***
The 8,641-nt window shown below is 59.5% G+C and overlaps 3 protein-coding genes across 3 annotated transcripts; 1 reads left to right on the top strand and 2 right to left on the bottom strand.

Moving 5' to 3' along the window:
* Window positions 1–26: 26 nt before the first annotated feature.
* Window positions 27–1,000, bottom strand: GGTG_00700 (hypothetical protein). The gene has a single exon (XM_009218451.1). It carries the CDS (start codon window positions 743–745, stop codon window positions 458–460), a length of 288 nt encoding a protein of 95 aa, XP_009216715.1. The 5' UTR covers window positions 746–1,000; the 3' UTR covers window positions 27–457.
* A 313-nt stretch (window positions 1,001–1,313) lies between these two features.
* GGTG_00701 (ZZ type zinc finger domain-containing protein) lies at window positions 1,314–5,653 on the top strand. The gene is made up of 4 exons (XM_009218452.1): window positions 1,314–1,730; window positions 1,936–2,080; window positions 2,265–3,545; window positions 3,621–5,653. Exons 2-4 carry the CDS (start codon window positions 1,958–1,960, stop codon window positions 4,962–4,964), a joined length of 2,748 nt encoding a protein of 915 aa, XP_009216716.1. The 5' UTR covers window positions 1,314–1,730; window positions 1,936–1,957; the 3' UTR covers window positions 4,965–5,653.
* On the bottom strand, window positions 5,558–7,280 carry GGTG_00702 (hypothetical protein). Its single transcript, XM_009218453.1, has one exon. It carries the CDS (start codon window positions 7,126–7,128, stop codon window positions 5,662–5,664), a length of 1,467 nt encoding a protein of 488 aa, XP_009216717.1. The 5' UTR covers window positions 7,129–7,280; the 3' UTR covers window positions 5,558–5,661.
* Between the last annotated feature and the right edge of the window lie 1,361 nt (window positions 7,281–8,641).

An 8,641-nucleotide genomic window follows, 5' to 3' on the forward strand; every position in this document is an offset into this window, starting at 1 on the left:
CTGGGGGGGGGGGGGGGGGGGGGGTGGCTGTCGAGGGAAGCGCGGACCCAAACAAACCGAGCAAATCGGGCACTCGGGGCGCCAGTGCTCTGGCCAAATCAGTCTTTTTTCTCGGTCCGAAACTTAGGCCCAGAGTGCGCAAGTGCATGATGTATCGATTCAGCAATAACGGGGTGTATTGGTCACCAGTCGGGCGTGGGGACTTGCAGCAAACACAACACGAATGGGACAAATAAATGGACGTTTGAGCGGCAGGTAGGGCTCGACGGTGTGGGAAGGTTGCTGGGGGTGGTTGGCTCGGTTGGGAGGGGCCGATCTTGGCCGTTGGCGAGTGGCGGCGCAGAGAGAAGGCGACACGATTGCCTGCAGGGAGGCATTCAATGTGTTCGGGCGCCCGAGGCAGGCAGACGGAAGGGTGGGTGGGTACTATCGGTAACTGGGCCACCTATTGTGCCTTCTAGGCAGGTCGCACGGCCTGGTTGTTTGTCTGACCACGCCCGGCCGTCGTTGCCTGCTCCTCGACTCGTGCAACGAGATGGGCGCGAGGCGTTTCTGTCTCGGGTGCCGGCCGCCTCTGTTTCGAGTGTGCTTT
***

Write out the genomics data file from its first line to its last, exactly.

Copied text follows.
The 8,641-nt window shown below is 59.5% G+C and overlaps 3 protein-coding genes across 3 annotated transcripts; 1 reads left to right on the top strand and 2 right to left on the bottom strand.

Moving 5' to 3' along the window:
* Window positions 1–26: 26 nt before the first annotated feature.
* Window positions 27–1,000, bottom strand: GGTG_00700 (hypothetical protein). The gene has a single exon (XM_009218451.1). It carries the CDS (start codon window positions 743–745, stop codon window positions 458–460), a length of 288 nt encoding a protein of 95 aa, XP_009216715.1. The 5' UTR covers window positions 746–1,000; the 3' UTR covers window positions 27–457.
* A 313-nt stretch (window positions 1,001–1,313) lies between these two features.
* GGTG_00701 (ZZ type zinc finger domain-containing protein) lies at window positions 1,314–5,653 on the top strand. The gene is made up of 4 exons (XM_009218452.1): window positions 1,314–1,730; window positions 1,936–2,080; window positions 2,265–3,545; window positions 3,621–5,653. Exons 2-4 carry the CDS (start codon window positions 1,958–1,960, stop codon window positions 4,962–4,964), a joined length of 2,748 nt encoding a protein of 915 aa, XP_009216716.1. The 5' UTR covers window positions 1,314–1,730; window positions 1,936–1,957; the 3' UTR covers window positions 4,965–5,653.
* On the bottom strand, window positions 5,558–7,280 carry GGTG_00702 (hypothetical protein). Its single transcript, XM_009218453.1, has one exon. It carries the CDS (start codon window positions 7,126–7,128, stop codon window positions 5,662–5,664), a length of 1,467 nt encoding a protein of 488 aa, XP_009216717.1. The 5' UTR covers window positions 7,129–7,280; the 3' UTR covers window positions 5,558–5,661.
* Between the last annotated feature and the right edge of the window lie 1,361 nt (window positions 7,281–8,641).

An 8,641-nucleotide genomic window follows, 5' to 3' on the forward strand; every position in this document is an offset into this window, starting at 1 on the left:
CTGGGGGGGGGGGGGGGGGGGGGGTGGCTGTCGAGGGAAGCGCGGACCCAAACAAACCGAGCAAATCGGGCACTCGGGGCGCCAGTGCTCTGGCCAAATCAGTCTTTTTTCTCGGTCCGAAACTTAGGCCCAGAGTGCGCAAGTGCATGATGTATCGATTCAGCAATAACGGGGTGTATTGGTCACCAGTCGGGCGTGGGGACTTGCAGCAAACACAACACGAATGGGACAAATAAATGGACGTTTGAGCGGCAGGTAGGGCTCGACGGTGTGGGAAGGTTGCTGGGGGTGGTTGGCTCGGTTGGGAGGGGCCGATCTTGGCCGTTGGCGAGTGGCGGCGCAGAGAGAAGGCGACACGATTGCCTGCAGGGAGGCATTCAATGTGTTCGGGCGCCCGAGGCAGGCAGACGGAAGGGTGGGTGGGTACTATCGGTAACTGGGCCACCTATTGTGCCTTCTAGGCAGGTCGCACGGCCTGGTTGTTTGTCTGACCACGCCCGGCCGTCGTTGCCTGCTCCTCGACTCGTGCAACGAGATGGGCGCGAGGCGTTTCTGTCTCGGGTGCCGGCCGCCTCTGTTTCGAGTGTGCTTT